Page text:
All the Light We Cannot See by Anthony Doerr

This strange text won the Pulitzer Prize for Fiction in 2015. Although its epic narrative focuses on war, the style and the content are unusual for a conflict-based tale. The difficulty for the reader is having the willingness to follow the author on his long flight away from realism.

It is possible for a plausible novel to contain a courageous blind girl. It is feasible for a story to include a Nazi who is not bad all the way through. Nevertheless, for a novelist to create a plot involving a meeting between a brave sightless girl and a less than sadistic Nazi is weird, especially when a rare diamond is added to the mix. If the reader can forget the ideological aspects of the fiction that helps in terms of critical appreciation.

Nonetheless, the imaginative boldness of Anthony Doerr is somewhat productive. This is because the author is committed to backing himself. Every twist of the novel may tend towards the absurd, but the writer has a poetic flourish:

“A light emerges, a light not kindled, Werner prays, by his own imagination: an amber beam wandering the dust. It shuttles across debris, illuminates a fallen hunk of wall, lights up a twisted piece of shelving.”

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The Establishment by Owen Jones

This provocative call for a democratic revolution in the UK is a pleasure to read. Jones used his journalistic powers to get members of the establishment to talk about the shared values which tend to dominate sections of the British elite. However, the analysis contained several important silences and contradictions.

Firstly, the text does not dwell on the mechanisms which have historically blocked internal democracy within the Labour Party. As a result, the faction which has benefited directly from corporate funding is let off the hook. Secondly, the elite is attacked for endorsing economic liberalism while also being criticised for using the state to promote capitalism. Thirdly, using the establishment as a concept with which to criticise policy is revealed to be arbitrary because which parts of society belong to the elite depends on the point of view of the theorist.

A rigorous philosophical approach would have involved focusing on society as a whole. It would have considered in detail how ordinary people are implicated in the maintenance of the hegemony of others. Nevertheless, Jones should be praised for stimulating debate as a public intellectual. Further, he should be recognised for realising a key fact about contemporary politics:

“Without a coherent alternative, widespread resignation will only continue.”

 

 

The Resistible Rise of Arturo Ui by Bertolt Brecht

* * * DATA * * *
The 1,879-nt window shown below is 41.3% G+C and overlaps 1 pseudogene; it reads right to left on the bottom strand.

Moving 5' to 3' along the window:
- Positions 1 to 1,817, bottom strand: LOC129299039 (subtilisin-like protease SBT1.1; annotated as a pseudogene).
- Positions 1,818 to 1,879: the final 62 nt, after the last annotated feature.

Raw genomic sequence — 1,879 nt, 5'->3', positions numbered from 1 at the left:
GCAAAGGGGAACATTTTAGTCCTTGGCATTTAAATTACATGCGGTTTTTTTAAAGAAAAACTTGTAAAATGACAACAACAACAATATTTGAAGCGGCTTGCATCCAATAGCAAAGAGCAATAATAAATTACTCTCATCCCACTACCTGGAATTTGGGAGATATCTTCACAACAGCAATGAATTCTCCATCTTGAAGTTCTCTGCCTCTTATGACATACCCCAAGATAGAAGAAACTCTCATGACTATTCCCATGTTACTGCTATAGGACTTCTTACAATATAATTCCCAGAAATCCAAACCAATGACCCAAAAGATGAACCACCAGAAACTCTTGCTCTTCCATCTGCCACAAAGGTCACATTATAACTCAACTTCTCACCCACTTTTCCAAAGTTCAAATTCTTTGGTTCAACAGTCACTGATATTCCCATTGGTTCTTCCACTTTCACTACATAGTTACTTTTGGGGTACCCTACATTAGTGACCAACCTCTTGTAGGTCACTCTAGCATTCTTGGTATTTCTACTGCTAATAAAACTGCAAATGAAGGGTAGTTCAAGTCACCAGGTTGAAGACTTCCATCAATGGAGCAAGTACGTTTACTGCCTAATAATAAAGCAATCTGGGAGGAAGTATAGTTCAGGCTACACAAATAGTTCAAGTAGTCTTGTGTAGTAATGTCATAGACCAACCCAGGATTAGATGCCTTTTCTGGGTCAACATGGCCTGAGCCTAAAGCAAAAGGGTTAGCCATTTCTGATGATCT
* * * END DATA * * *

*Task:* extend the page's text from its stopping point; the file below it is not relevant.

This overtly political play is seemingly relevant in the era of Donald Trump. It tells how a dubious figure can rise to the top because other people consistently underestimate him. While the drama is set in Chicago during the 1930s, the themes of capitalism, protectionism and corruption remain pertinent to this day.

The content of the drama leans heavily on the calamitous rise to power of Adolf Hitler. Hence one of the characters represents the leader of the Brownshirts, while another stands in for an elderly general who helped the Nazis to progress. However, the influence of Shakespeare is important as Ui gets training in the art of oratory from an actor fascinated by the Bard of Avon.

The play was composed in 1941 and this means that Brecht could not be sure of what would happen to the fascist project. Although the authoritarian populism of Trump might not be the same as the politics of Hitler, it could be as well for Americans to heed the warning of Brecht:

 

“So let’s not drop our guard too quickly then:

Although the world stood up and stopped the bastard

The bitch that bore him is in heat again.”

Cold Comfort Farm by Stella Gibbons

This comic novel satirises English rural fiction. Written in the Hungry Thirties, it mocks the bold work of D.H. Lawrence, Mary Webb and Thomas Hardy. Nor does the author spare the Bloomsbury Group from her wit on the basis of their broader concerns. While the literary jabs sometimes fail to connect, the narrative raises questions about feminism and the politics of sympathy.

The main character brings an agricultural family to awareness of the modern age. Flora uses competence and capital to empower people. However, she does not seem to appreciate that suffering is no trivial matter. For her, providing empathy is less important than delivering practical solutions. Her uncritical appreciation of technology is epitomised by her love of aeroplanes.

Nevertheless, the agenda of the text is not a simplistic endorsement of progress. The matter of female emancipation is raised in a persuasive way. Unreconstructed males of a literary type receive deservedly savage treatment:

“‘Ha! A life of Branwell Brontë,’ thought Flora.’I might have known it. There has been increasing discontent among the male intellectuals for some time at the thought that a woman wrote ‘Wuthering Heights.’ I thought one of them would produce something of this kind, sooner or later. Well, I must just avoid him, that’s all.'”